Meningioma Segmentation in T1-Weighted MRI Leveraging Global Context and Attention Mechanisms
Peer reviewed, Journal article
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OriginalversjonFrontiers in Radiology. 2021, 1, 711514. 10.3389/fradi.2021.711514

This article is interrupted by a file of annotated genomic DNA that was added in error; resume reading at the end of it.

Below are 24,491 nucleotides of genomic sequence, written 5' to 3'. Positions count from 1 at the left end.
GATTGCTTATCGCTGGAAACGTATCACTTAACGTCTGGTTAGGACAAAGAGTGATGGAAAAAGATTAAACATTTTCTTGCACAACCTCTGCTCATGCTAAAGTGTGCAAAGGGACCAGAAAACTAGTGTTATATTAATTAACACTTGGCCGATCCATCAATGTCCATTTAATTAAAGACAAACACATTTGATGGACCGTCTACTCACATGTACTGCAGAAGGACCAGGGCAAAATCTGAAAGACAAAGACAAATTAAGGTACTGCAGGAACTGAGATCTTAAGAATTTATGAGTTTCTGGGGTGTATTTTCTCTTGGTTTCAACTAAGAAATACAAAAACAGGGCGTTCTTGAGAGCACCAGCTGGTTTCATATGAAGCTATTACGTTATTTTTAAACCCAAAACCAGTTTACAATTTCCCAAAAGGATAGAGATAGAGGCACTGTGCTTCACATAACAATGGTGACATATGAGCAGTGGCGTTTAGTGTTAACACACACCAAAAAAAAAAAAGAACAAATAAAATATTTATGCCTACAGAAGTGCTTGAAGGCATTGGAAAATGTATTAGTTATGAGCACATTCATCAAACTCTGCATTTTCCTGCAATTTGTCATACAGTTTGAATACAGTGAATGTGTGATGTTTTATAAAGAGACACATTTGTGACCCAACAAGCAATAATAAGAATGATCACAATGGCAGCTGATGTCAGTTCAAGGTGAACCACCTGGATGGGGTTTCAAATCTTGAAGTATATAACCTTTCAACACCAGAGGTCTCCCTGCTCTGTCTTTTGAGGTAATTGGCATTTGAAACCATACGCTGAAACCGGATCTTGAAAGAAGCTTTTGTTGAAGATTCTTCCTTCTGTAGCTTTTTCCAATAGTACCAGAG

Purpose: Meningiomas are the most common type of primary brain tumor, accounting for ~30% of all brain tumors. A substantial number of these tumors are never surgically removed but rather monitored over time. Automatic and precise meningioma segmentation is, therefore, beneficial to enable reliable growth estimation and patient-specific treatment planning. Methods: In this study, we propose the inclusion of attention mechanisms on top of a U-Net architecture used as backbone: (i) Attention-gated U-Net (AGUNet) and (ii) Dual Attention U-Net (DAUNet), using a three-dimensional (3D) magnetic resonance imaging (MRI) volume as input. Attention has the potential to leverage the global context and identify features' relationships across the entire volume. To limit spatial resolution degradation and loss of detail inherent to encoder–decoder architectures, we studied the impact of multi-scale input and deep supervision components. The proposed architectures are trainable end-to-end and each concept can be seamlessly disabled for ablation studies. Results: The validation studies were performed using a five-fold cross-validation over 600 T1-weighted MRI volumes from St. Olavs Hospital, Trondheim University Hospital, Norway. Models were evaluated based on segmentation, detection, and speed performances, and results are reported patient-wise after averaging across all folds. For the best-performing architecture, an average Dice score of 81.6% was reached for an F1-score of 95.6%. With an almost perfect precision of 98%, meningiomas smaller than 3 ml were occasionally missed hence reaching an overall recall of 93%. Conclusion: Leveraging global context from a 3D MRI volume provided the best performances, even if the native volume resolution could not be processed directly due to current GPU memory limitations. Overall, near-perfect detection was achieved for meningiomas larger than 3 ml, which is relevant for clinical use. In the future, the use of multi-scale designs and refinement networks should be further investigated. A larger number of cases with meningiomas below 3 ml might also be needed to improve the performance for the smallest tumors.